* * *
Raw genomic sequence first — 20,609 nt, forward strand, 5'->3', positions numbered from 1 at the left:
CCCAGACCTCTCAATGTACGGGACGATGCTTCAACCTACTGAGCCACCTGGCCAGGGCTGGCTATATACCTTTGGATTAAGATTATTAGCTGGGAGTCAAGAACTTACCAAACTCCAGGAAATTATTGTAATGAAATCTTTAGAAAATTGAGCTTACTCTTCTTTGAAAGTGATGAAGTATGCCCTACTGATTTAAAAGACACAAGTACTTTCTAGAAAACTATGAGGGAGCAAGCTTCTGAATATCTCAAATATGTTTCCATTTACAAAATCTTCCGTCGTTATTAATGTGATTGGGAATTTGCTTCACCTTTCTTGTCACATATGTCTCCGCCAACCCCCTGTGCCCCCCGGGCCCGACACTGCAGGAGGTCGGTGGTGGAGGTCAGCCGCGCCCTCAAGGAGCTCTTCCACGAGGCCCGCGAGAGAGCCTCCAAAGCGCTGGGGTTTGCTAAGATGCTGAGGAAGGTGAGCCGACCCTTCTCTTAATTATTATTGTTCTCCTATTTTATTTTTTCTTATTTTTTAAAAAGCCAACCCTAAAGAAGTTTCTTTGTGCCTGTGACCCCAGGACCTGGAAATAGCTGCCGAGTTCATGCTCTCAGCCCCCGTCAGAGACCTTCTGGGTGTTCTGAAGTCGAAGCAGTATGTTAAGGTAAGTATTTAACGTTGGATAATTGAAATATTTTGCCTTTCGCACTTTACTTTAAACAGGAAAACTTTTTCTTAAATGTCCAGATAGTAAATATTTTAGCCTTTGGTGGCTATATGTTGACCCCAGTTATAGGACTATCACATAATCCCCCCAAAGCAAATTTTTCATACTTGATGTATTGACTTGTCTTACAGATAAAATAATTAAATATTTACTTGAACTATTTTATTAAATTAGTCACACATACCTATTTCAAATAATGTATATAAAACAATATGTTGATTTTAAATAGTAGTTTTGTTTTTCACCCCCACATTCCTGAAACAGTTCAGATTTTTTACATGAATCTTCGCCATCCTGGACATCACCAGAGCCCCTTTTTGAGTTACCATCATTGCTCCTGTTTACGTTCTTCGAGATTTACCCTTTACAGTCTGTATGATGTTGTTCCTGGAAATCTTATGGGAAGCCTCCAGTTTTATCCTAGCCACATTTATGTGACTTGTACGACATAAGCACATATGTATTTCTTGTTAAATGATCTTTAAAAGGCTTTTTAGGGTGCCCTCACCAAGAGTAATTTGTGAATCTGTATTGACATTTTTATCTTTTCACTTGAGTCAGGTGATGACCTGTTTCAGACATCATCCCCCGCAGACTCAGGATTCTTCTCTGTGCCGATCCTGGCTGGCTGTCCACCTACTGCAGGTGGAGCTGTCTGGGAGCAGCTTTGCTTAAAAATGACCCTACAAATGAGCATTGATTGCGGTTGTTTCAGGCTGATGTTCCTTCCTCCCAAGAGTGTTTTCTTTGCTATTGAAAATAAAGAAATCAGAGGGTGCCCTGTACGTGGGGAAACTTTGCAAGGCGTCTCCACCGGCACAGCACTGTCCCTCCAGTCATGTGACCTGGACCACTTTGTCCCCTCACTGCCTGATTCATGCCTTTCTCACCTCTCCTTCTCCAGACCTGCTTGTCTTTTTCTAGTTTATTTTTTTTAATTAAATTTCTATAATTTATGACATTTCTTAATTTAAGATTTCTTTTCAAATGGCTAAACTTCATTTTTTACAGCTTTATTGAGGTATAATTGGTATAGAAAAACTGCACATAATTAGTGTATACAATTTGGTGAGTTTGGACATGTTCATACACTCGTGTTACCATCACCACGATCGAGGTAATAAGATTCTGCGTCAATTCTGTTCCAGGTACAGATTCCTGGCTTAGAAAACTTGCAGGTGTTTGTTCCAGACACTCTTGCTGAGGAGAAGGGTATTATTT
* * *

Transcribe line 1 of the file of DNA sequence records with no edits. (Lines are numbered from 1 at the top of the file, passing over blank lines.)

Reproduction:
Raw genomic sequence first — 20,609 nt, forward strand, 5'->3', positions numbered from 1 at the left: